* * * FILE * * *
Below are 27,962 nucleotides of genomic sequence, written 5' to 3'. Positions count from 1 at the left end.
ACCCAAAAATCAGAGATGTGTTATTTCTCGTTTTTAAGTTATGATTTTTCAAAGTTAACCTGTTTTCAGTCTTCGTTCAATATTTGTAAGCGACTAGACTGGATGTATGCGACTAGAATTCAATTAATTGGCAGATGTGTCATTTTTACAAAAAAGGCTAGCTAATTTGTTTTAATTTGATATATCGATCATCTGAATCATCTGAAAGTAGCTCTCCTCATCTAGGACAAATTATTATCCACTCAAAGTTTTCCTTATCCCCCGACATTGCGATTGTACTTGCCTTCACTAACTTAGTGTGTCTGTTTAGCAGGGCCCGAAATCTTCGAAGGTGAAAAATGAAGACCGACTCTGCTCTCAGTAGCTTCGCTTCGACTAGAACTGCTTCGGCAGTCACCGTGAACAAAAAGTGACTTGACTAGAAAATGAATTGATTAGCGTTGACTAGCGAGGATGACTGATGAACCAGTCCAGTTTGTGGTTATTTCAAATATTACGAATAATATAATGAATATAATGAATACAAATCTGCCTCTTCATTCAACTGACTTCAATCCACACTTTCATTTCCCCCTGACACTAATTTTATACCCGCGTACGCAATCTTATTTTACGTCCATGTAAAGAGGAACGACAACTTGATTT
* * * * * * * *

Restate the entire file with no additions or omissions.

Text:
Below are 27,962 nucleotides of genomic sequence, written 5' to 3'. Positions count from 1 at the left end.
ACCCAAAAATCAGAGATGTGTTATTTCTCGTTTTTAAGTTATGATTTTTCAAAGTTAACCTGTTTTCAGTCTTCGTTCAATATTTGTAAGCGACTAGACTGGATGTATGCGACTAGAATTCAATTAATTGGCAGATGTGTCATTTTTACAAAAAAGGCTAGCTAATTTGTTTTAATTTGATATATCGATCATCTGAATCATCTGAAAGTAGCTCTCCTCATCTAGGACAAATTATTATCCACTCAAAGTTTTCCTTATCCCCCGACATTGCGATTGTACTTGCCTTCACTAACTTAGTGTGTCTGTTTAGCAGGGCCCGAAATCTTCGAAGGTGAAAAATGAAGACCGACTCTGCTCTCAGTAGCTTCGCTTCGACTAGAACTGCTTCGGCAGTCACCGTGAACAAAAAGTGACTTGACTAGAAAATGAATTGATTAGCGTTGACTAGCGAGGATGACTGATGAACCAGTCCAGTTTGTGGTTATTTCAAATATTACGAATAATATAATGAATATAATGAATACAAATCTGCCTCTTCATTCAACTGACTTCAATCCACACTTTCATTTCCCCCTGACACTAATTTTATACCCGCGTACGCAATCTTATTTTACGTCCATGTAAAGAGGAACGACAACTTGATTT